Adjective "sage" definition and examples

Pronunciation

/seɪdʒ/

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Definitions and examples

noun

An aromatic plant whose greyish-green leaves are used as a culinary herb, native to southern Europe and the Mediterranean.
  1. 'Good choices to plant now are basil, chives, cilantro, oregano, parsley rosemary, sage, and thyme.'
  2. 'Mediterranean herbs such as sage (salvia officianalis) are hardy and tasty plants.'
  3. 'Sheri's houseplants go for about $5 each, while her herbs like oregano, sage and thyme are $4.'
  4. 'Herb de Provence is a mixture of herbs, often including thyme, rosemary, tarragon, chervil, sage, marjoram, basil and fennel seed.'
  5. 'Plants deer especially dislike include catmint, chives, lavender, sage, spearmint, thyme and yarrow-all useful and easy to grow in this area.'
  6. 'I use thyme, sage, rosemary, chives, basil, dill, sorrel, salad burnet, chervil, oregano and mint as well as parsley.'
  7. 'Other culinary herbs, like sage, rosemary and thyme, are native to Mediterranean regions where the air is rather temperate and dry.'
  8. 'You also can plant lavender, oregano, thyme, rosemary and sage.'
  9. 'Thyme, oregano, rosemary, sage, basil and coriander all contain high levels of phyto-chemicals, which can help ward off heart disease and cancers.'
  10. 'And, the culinary herb, sage, that you use in the kitchen is often enough to put a damper on hot flashes.'
  11. 'Wood sage will do well in full sun or light shade.'
Either of two bushy North American plants with silvery-grey leaves.
  1. 'The talks sitting by the pool, lying on a Mexican blanket in front of the candle altar, burning white sage in an abalone shell for hours all reiterated the feeling that I was home.'
  2. 'This area is lightly vegetated with juniper, pine, sage, and grasses.'
  3. 'At some sweat lodges sage and cedar are thought to purify the space, while tobacco leaves bless the earth.'
  4. 'Attract hummingbirds by planting Mexican bush sage, pineapple sage, and beebalm.'
  5. 'The tepees, the yoga kiva, the pre-massage ritual of burning sage to ward off evil spirits - are all nods to an ancient way of life.'
  6. 'Cleveland and white sage, creosote bush and brittlebush, pine and redwood, for instance, are filled with resins and release their scents on warm afternoons.'
  7. 'And over there is some Creosote Bush, Shadscale, Big Sagebrush, Bladder sage, and Blackbush.'

noun

(especially in ancient history or legend) a profoundly wise man.
  1. 'I'm not much of a sage, I'm afraid'
  2. 'Well, many sages and wise men over the years have recommended the mountain top.'
  3. 'Right from ancient times, sages and seers have been preaching that money alone should not be the aim in life, for it could never bring contentment.'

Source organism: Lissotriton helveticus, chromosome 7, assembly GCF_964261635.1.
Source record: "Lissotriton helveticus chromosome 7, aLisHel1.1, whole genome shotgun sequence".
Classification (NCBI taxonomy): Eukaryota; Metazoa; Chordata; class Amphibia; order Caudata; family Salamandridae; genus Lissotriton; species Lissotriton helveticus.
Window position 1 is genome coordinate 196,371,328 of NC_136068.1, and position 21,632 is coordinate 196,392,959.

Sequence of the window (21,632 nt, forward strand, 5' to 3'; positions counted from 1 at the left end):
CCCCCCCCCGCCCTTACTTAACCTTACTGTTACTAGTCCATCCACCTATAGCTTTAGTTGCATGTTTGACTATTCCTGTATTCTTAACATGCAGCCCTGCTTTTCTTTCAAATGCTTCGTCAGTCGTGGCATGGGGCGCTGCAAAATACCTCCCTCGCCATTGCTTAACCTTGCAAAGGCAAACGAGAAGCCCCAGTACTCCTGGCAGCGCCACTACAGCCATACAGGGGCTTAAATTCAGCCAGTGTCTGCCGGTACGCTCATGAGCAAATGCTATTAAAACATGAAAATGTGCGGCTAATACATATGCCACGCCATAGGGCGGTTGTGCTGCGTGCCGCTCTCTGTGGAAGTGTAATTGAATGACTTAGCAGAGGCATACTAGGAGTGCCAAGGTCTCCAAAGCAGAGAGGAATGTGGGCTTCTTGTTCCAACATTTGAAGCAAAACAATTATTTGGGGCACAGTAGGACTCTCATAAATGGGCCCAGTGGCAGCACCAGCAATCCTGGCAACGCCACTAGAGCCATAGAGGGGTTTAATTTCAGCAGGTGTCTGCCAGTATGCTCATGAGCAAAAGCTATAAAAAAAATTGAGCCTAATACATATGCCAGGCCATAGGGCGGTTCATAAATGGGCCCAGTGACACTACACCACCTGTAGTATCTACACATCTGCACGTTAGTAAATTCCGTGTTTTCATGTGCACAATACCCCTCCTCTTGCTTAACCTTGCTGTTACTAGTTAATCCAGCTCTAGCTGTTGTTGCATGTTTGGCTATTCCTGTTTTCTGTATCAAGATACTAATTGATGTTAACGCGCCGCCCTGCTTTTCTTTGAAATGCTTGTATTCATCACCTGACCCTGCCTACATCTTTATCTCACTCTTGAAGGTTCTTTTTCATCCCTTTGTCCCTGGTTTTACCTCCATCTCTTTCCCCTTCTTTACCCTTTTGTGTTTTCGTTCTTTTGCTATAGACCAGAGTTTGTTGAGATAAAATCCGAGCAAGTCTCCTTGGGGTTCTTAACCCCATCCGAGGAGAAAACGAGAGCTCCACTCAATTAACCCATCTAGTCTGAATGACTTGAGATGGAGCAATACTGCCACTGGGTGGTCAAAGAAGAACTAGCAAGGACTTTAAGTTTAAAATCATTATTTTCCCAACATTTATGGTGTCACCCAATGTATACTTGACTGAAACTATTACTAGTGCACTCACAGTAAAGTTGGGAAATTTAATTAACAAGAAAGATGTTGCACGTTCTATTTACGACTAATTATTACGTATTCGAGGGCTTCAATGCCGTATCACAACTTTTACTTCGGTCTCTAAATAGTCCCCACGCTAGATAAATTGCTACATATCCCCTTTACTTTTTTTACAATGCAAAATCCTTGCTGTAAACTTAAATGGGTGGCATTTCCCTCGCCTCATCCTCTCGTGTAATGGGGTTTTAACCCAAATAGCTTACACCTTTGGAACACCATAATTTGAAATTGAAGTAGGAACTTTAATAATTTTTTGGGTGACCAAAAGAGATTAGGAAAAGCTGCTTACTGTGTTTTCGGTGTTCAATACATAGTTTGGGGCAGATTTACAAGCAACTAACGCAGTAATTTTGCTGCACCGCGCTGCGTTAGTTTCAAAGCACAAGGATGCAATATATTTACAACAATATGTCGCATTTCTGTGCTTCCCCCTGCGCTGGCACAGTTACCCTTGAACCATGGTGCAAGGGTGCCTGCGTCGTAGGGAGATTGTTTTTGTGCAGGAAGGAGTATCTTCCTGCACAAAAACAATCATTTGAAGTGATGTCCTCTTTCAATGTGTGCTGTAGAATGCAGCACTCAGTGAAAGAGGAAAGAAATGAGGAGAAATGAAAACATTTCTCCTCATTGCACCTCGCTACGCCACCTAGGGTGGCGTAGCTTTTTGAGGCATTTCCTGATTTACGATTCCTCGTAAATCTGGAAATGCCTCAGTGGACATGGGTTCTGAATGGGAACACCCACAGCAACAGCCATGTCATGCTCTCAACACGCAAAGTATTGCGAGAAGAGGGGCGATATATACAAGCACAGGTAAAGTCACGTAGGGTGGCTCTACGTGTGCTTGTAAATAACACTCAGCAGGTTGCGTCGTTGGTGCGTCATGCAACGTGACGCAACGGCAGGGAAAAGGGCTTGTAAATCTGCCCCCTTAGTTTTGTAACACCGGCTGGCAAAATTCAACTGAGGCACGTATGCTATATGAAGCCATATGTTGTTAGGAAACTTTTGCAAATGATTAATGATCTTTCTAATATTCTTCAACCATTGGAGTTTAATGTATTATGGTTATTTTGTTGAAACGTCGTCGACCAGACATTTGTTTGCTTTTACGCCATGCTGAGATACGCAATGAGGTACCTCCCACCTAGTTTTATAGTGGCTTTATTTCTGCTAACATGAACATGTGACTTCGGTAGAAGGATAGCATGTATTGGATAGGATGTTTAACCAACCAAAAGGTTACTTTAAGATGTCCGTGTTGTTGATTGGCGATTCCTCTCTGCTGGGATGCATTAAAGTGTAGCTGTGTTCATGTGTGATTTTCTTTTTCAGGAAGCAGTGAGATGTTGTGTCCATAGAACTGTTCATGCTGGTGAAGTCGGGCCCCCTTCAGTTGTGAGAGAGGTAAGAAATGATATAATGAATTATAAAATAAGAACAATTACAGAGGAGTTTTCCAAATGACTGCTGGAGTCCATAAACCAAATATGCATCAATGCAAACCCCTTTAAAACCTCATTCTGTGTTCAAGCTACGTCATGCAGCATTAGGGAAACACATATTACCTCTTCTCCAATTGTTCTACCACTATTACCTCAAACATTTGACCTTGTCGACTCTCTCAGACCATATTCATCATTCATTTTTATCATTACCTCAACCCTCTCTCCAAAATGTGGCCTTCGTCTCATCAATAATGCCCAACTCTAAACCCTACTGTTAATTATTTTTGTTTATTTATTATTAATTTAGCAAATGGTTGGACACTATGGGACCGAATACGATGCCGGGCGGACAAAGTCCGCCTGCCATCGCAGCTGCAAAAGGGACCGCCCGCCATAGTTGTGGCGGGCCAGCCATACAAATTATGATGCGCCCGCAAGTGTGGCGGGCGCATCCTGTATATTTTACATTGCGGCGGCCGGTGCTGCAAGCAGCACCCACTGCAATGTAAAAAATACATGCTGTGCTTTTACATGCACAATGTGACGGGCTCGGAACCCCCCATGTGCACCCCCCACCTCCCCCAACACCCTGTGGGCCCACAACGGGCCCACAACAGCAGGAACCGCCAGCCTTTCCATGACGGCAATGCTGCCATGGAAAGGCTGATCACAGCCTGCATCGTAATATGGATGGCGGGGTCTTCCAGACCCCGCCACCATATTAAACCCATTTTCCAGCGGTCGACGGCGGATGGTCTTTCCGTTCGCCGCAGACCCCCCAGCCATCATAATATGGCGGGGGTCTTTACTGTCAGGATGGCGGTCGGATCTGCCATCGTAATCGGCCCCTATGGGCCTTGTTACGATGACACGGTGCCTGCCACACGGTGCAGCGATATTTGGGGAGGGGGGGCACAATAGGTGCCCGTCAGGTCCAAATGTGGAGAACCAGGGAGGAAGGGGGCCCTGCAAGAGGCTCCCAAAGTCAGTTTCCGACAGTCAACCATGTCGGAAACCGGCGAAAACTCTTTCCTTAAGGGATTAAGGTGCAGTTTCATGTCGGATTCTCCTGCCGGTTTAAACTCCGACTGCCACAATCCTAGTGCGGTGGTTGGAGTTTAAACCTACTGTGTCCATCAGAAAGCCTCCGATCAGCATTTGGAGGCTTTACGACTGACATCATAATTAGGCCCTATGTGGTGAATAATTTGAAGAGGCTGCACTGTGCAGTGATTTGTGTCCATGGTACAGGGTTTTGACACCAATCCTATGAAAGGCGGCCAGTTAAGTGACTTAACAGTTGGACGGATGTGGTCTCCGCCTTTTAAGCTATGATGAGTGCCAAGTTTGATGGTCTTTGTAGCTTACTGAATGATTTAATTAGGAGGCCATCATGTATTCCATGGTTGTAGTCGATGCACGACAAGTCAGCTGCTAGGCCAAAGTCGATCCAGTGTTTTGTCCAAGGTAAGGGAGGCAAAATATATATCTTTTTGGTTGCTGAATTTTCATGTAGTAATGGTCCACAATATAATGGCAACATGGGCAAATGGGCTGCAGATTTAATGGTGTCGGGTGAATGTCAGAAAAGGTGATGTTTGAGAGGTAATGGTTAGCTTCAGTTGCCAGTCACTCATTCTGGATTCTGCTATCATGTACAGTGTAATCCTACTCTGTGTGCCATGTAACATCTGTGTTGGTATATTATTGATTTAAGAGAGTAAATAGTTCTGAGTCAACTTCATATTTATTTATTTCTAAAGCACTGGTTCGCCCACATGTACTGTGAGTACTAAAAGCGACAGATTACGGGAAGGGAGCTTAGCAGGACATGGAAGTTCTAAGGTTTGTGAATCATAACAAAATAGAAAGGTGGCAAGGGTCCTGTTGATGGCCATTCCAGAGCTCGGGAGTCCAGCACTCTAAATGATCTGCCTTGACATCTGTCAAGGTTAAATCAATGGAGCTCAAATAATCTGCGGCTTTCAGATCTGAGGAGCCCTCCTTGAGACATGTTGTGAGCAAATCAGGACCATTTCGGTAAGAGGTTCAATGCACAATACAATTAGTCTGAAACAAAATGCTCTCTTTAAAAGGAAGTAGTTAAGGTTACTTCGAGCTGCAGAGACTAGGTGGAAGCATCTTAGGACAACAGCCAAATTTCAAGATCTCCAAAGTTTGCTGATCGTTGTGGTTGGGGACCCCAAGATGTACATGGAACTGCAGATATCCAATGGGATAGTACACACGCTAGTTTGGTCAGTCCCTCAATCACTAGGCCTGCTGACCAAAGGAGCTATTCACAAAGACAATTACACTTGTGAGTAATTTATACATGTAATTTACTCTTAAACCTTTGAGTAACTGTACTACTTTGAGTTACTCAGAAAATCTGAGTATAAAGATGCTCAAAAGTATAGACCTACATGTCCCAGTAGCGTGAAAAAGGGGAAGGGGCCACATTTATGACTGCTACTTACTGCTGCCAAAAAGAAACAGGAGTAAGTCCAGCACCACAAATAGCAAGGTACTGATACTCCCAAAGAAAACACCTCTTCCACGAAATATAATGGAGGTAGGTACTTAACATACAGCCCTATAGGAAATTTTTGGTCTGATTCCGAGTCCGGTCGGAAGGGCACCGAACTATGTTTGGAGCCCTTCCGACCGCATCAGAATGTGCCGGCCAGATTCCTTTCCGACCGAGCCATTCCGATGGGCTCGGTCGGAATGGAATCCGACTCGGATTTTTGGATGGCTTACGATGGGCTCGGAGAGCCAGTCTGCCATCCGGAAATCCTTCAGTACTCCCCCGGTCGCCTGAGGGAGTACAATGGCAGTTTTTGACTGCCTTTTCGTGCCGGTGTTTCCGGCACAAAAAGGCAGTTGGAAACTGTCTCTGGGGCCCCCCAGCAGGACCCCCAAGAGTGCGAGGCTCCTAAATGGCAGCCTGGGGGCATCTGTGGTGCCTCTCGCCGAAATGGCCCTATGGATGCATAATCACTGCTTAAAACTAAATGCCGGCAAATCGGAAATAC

4. 'One of our ancient sages was so blown away by the concept that he declared charity to be equal in importance to all the other commandments combined.'
  5. 'The sages who advise the party leader on these matters are turning their attention to his deputy.'
  6. 'As a young materialist it mattered to me that we too have our ancient texts, our saints and sages, wise men and good news.'
  7. 'Kashmir was a holy land for us, where our yogis and sages prayed and meditated and many of our Hindu people went on pilgrimages.'
  8. 'According to legend, all the sages once gathered in the Himalayas.'
  9. 'Just as the ancient sages can't be blamed for the ideology of the Sangh Parivar, the actions of these so-called leaders cannot be traced to the Sikh values.'
  10. 'When calling on the Gurukkal, don't expect to meet a venerable sage with wrinkles to testify the years of experience he had in life.'
  11. 'Actually, mythology was only set up by ancient sages to help explain the very complicated Hindu philosophy in an unphilosophical way.'

adjective

Profoundly wise.
  1. 'Quite naturally from his advanced age of 24 he feels he can already look back on his own youth and offer sage advice and profound wisdom to his parents who are still raising his younger teenage brother.'
  2. 'I think this image-enhancement business is complete nonsense since not a single viewer remembers what the sage politician has uttered.'
  3. 'Remember the sage advice of Whodini, who, at the height of the crack era put out the ‘prescient’ hit single: The Freaks Come Out at Night.'
  4. 'As with the 2000 election, will you inject your sage Texas wisdom into your 2000 election projections?'
  5. 'Jag wanted to snap at her, ask her where the hell she got off sounding so damned wise, but something in her sage words made sense.'
  6. 'As an example of that sage philosophy, the site's fantasy sports games and NCAA basketball tournament contests help draw sports fans to the site whether they have cable or not.'
  7. 'I believe that, like me, you will gain a deeper appreciation for this illustrious artist after reading Moore's sage views.'
  8. 'Liberal Larry is offering sage advice regarding the tragedy in London.'
  9. 'Trying to keep the peace is the sage Andy, whose cool intellectualizing goes from being an annoying trait to an obvious shield for his own emotional issues.'
  10. 'Jeeves' grave and sage philosophy towards booze is encapsulated perfectly at the end of another Wodehouse story.'

Definitions

1. a profoundly wise person; a person famed for wisdom.

2. someone venerated for the possession of wisdom, judgment, and experience. adjective, sager, sagest.

3. wise, judicious, or prudent: sage advice.

More examples(as adjective)

"correspondents can be sage to emphasises."

"groups can be sage."

"stuffings can be sage."

"shares can be sage."

"people can be sage."

More examples++

Origin

(sage)Middle English (as an adjective): from Old French, from Latin sapere ‘be wise’.